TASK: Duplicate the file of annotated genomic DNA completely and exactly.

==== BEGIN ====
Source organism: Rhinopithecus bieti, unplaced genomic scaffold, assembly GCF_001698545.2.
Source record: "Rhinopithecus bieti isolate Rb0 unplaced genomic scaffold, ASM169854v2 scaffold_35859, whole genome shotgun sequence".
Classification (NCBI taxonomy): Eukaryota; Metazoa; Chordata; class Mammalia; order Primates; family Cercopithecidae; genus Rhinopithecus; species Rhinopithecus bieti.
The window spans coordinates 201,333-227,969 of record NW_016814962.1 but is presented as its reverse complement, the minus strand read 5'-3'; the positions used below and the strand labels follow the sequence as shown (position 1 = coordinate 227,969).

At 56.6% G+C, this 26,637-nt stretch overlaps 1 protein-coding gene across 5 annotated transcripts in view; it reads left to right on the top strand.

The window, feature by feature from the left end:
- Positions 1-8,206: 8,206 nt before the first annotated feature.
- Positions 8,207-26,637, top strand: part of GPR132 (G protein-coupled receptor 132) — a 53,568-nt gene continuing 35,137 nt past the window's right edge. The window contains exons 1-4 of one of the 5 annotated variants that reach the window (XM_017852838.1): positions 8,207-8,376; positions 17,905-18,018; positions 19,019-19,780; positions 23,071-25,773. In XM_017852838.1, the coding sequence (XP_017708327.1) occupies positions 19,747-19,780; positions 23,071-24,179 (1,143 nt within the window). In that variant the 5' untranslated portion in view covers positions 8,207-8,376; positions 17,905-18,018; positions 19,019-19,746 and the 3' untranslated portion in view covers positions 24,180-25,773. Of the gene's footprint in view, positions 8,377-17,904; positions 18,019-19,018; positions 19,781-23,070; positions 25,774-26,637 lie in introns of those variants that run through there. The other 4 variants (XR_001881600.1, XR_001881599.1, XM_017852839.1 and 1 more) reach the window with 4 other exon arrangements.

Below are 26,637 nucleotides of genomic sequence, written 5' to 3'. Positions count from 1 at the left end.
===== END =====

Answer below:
Source organism: Rhinopithecus bieti, unplaced genomic scaffold, assembly GCF_001698545.2.
Source record: "Rhinopithecus bieti isolate Rb0 unplaced genomic scaffold, ASM169854v2 scaffold_35859, whole genome shotgun sequence".
Classification (NCBI taxonomy): Eukaryota; Metazoa; Chordata; class Mammalia; order Primates; family Cercopithecidae; genus Rhinopithecus; species Rhinopithecus bieti.
The window spans coordinates 201,333-227,969 of record NW_016814962.1 but is presented as its reverse complement, the minus strand read 5'-3'; the positions used below and the strand labels follow the sequence as shown (position 1 = coordinate 227,969).

At 56.6% G+C, this 26,637-nt stretch overlaps 1 protein-coding gene across 5 annotated transcripts in view; it reads left to right on the top strand.

The window, feature by feature from the left end:
- Positions 1-8,206: 8,206 nt before the first annotated feature.
- Positions 8,207-26,637, top strand: part of GPR132 (G protein-coupled receptor 132) — a 53,568-nt gene continuing 35,137 nt past the window's right edge. The window contains exons 1-4 of one of the 5 annotated variants that reach the window (XM_017852838.1): positions 8,207-8,376; positions 17,905-18,018; positions 19,019-19,780; positions 23,071-25,773. In XM_017852838.1, the coding sequence (XP_017708327.1) occupies positions 19,747-19,780; positions 23,071-24,179 (1,143 nt within the window). In that variant the 5' untranslated portion in view covers positions 8,207-8,376; positions 17,905-18,018; positions 19,019-19,746 and the 3' untranslated portion in view covers positions 24,180-25,773. Of the gene's footprint in view, positions 8,377-17,904; positions 18,019-19,018; positions 19,781-23,070; positions 25,774-26,637 lie in introns of those variants that run through there. The other 4 variants (XR_001881600.1, XR_001881599.1, XM_017852839.1 and 1 more) reach the window with 4 other exon arrangements.

Below are 26,637 nucleotides of genomic sequence, written 5' to 3'. Positions count from 1 at the left end.